“What is innovation? How is it best nurtured and facilitated?”

What more fitting location to explore these questions than in the heart of Boston’s Innovation District. Friday morning, I had the honor of moderating a panel at The Commonwealth Institute’s Top 100 Women-Led Business event (in partnership with The Boston Globe Magazine) held at the Seaport Hotel. Joining me on stage were four dynamic women leaders from a mix of start-ups, established companies, and the non-profit world.

Here are my key takeaways on what the word “innovation” means in today’s economy:

Innovation isn’t always new. “Sometimes it’s a recombination of two or more things that we already know about,” remarked Laura Fitton, Founder of oneforty.com and Inbound Marketing Evangelist at Hubspot. Fay Donohue, CEO of Delta Dental of Massachusetts, cited the example of the rolling suitcase—if putting wheels on a suitcase could be such a game-changer, why wasn’t it done sooner?!!

It all starts with hiring. Joanne Domeniconi, Co-Founder of the Grommet, told the audience, “Hire people that you admire, not that admire you.” Her other suggestions for having teams on staff that innovate: Understand in what areas the individual you hire will be a superstar and understand in what way he/she will raise the performance of their team. If you have the right employees, they will “own” initiatives. Instead of saying “I think we should do this,” they will come up with solutions. Fitton urged the audience to remember that the “butterfly effect” is already happening in everyone’s workplace, so have a culture that helps nurture those ideas. But don’t forget to listen to your customers and vendors too: They know what you’re doing and innovation comes from everyone your organization touches!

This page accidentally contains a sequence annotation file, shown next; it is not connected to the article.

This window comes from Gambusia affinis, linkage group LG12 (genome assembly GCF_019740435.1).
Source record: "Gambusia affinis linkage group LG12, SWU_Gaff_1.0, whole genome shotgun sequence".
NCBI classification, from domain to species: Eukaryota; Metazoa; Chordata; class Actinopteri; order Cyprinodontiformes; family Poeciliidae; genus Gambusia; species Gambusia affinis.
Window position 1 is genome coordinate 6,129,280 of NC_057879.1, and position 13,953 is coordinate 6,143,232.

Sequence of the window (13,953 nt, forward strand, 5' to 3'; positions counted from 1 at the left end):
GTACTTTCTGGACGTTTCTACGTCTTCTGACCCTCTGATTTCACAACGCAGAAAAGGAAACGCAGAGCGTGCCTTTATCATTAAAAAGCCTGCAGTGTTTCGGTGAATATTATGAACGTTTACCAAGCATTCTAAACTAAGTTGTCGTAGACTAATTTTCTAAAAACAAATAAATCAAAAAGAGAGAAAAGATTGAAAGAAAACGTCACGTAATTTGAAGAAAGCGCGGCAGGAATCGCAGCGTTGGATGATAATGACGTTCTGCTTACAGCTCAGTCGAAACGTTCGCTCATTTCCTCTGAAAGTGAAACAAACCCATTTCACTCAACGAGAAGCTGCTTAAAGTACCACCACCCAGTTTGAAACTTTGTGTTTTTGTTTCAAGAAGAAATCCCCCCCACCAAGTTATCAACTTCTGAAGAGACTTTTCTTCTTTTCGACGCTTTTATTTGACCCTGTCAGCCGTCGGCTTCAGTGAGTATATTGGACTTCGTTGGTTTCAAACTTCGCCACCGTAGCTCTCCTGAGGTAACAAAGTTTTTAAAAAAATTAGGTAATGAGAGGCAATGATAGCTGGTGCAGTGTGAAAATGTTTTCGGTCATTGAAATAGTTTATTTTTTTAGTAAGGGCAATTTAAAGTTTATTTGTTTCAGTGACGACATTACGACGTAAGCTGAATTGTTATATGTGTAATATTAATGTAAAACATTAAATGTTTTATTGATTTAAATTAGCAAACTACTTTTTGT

Innovation is as possible in mature organizations as it is in start-ups. Donohue described how Delta Dental has successfully pushed for training of those outside the dental community, such as physicians, nurses and nurse practitioners to look into the mouths of children under the age of one. The result? The number of young children with developing new decay has declined by a whopping 28 percent. Sylvia Ferrell-Jones, President and CEO of YWCA Boston, explained how her organization is on the cutting edge when it comes to responding to the needs of women and the communities they serve. Innovation at the YWCA means remaining true to the organization’s core mission while dramatically changing how initiatives and programs are executed.

Allow failure. Everyone agreed when Ferrell-Jones expressed disappointment in how we don’t allow ourselves and our employees to fail more often. Not everything is going to work. Freedom to fail is an absolute necessity when pushing the limits. Indeed, this is how innovation often happens.

Venture Capital funding for women-led businesses has a long way to go. Fitton cited a statistic that only 4 percent of V.C. funds go to women-owned businesses. (ABC News cites an even lower 2 percent statistic). She suggested Congress act and mandate funds, just as they did with Title IX. (Domeniconi excitedly pointed out another option: 40 percent of funds from crowd-funding platforms currently go to women-led businesses.) And for those women who work in V.C. and don’t help move the needle, beware! Donohue put it best by quoting former Secretary of State Madeleine Albright, “There’s a special place in hell for women who don’t help women!”

This year’s Top 100 will be published in the Sunday, October 26th edition of The Boston Globe Magazine.